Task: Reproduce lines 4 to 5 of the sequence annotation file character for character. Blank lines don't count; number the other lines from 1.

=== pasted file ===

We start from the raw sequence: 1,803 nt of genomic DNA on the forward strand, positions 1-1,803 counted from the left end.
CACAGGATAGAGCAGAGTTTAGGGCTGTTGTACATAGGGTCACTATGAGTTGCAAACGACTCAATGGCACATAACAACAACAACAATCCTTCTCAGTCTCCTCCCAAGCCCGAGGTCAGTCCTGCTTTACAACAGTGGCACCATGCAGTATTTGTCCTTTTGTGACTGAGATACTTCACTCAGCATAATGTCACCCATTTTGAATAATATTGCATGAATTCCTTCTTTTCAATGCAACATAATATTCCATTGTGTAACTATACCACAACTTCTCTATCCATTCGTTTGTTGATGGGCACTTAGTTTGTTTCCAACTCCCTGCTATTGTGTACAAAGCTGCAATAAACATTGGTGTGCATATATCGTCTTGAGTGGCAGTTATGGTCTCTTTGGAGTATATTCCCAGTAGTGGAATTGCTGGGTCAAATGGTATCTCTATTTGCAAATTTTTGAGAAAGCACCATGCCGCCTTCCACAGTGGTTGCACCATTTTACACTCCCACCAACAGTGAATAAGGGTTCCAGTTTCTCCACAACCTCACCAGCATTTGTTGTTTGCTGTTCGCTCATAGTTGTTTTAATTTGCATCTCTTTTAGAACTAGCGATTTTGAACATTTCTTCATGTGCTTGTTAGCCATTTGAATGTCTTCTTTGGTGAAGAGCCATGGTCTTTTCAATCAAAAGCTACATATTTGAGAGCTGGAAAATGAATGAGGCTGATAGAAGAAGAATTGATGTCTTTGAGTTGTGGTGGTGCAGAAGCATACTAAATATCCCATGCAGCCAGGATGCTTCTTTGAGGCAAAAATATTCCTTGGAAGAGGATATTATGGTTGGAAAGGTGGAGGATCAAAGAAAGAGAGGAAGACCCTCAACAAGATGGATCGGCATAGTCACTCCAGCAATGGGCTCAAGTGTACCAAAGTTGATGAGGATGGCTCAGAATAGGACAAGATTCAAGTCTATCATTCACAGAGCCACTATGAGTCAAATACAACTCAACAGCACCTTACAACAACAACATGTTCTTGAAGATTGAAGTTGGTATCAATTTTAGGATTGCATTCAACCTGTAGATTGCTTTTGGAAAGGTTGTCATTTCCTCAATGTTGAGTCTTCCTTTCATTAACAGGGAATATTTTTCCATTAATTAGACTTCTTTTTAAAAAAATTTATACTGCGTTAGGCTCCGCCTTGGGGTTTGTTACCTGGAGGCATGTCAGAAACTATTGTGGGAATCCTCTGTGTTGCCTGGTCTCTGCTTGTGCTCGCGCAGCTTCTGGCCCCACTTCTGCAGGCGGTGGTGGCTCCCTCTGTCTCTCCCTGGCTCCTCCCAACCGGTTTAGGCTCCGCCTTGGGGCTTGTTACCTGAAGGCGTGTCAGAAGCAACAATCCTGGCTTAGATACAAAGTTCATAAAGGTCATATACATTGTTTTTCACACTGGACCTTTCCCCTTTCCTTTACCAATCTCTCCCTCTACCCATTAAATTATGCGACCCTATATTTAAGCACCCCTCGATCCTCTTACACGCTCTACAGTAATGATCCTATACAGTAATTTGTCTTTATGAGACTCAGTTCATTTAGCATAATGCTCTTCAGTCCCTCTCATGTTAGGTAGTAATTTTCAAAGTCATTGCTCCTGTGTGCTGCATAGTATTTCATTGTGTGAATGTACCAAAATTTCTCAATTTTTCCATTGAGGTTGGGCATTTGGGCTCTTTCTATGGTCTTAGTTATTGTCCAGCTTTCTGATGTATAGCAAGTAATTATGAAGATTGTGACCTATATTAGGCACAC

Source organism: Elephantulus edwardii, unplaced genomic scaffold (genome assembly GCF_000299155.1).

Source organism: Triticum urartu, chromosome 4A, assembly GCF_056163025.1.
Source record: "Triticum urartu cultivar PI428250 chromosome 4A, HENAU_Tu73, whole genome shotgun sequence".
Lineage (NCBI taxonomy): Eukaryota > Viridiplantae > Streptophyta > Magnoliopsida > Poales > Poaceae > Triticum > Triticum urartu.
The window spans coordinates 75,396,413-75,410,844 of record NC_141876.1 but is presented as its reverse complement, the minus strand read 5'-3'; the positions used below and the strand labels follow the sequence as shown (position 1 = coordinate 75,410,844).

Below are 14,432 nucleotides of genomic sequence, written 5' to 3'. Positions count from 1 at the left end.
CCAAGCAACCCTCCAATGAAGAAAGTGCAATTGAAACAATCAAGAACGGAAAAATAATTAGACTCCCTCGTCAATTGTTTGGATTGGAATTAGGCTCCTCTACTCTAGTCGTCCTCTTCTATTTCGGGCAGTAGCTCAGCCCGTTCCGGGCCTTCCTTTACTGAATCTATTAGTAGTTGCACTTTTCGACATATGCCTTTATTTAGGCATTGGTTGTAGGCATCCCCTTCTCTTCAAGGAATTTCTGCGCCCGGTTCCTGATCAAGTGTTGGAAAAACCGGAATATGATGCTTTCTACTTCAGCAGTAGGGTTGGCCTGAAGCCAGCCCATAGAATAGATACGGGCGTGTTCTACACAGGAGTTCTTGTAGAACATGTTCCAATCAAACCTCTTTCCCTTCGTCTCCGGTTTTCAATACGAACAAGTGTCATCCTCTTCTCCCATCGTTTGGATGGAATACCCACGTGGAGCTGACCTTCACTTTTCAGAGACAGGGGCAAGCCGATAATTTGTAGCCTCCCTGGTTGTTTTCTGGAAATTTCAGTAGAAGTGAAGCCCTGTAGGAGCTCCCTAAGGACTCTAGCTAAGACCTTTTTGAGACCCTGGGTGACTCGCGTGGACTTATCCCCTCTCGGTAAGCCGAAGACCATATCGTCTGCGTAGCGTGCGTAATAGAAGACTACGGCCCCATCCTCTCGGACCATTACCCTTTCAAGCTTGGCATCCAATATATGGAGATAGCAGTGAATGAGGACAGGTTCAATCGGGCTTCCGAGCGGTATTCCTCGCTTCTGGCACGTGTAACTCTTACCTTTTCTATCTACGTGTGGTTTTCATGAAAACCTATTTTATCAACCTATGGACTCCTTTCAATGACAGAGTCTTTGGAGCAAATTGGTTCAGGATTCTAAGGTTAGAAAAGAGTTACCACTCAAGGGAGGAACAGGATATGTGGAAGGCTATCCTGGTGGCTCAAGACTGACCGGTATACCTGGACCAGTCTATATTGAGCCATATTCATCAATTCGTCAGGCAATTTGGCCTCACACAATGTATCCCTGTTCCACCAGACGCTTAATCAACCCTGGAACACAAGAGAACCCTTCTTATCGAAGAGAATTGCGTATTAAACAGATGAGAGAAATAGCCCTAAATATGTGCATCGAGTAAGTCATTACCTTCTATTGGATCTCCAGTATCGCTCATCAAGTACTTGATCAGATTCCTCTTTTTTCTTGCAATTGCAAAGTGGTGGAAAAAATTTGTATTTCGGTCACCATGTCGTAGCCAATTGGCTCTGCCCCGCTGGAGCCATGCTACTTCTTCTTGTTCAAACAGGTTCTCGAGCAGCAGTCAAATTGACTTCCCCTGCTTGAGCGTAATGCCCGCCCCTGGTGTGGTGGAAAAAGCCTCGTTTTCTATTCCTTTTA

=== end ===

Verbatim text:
Source organism: Triticum urartu, chromosome 4A, assembly GCF_056163025.1.
Source record: "Triticum urartu cultivar PI428250 chromosome 4A, HENAU_Tu73, whole genome shotgun sequence".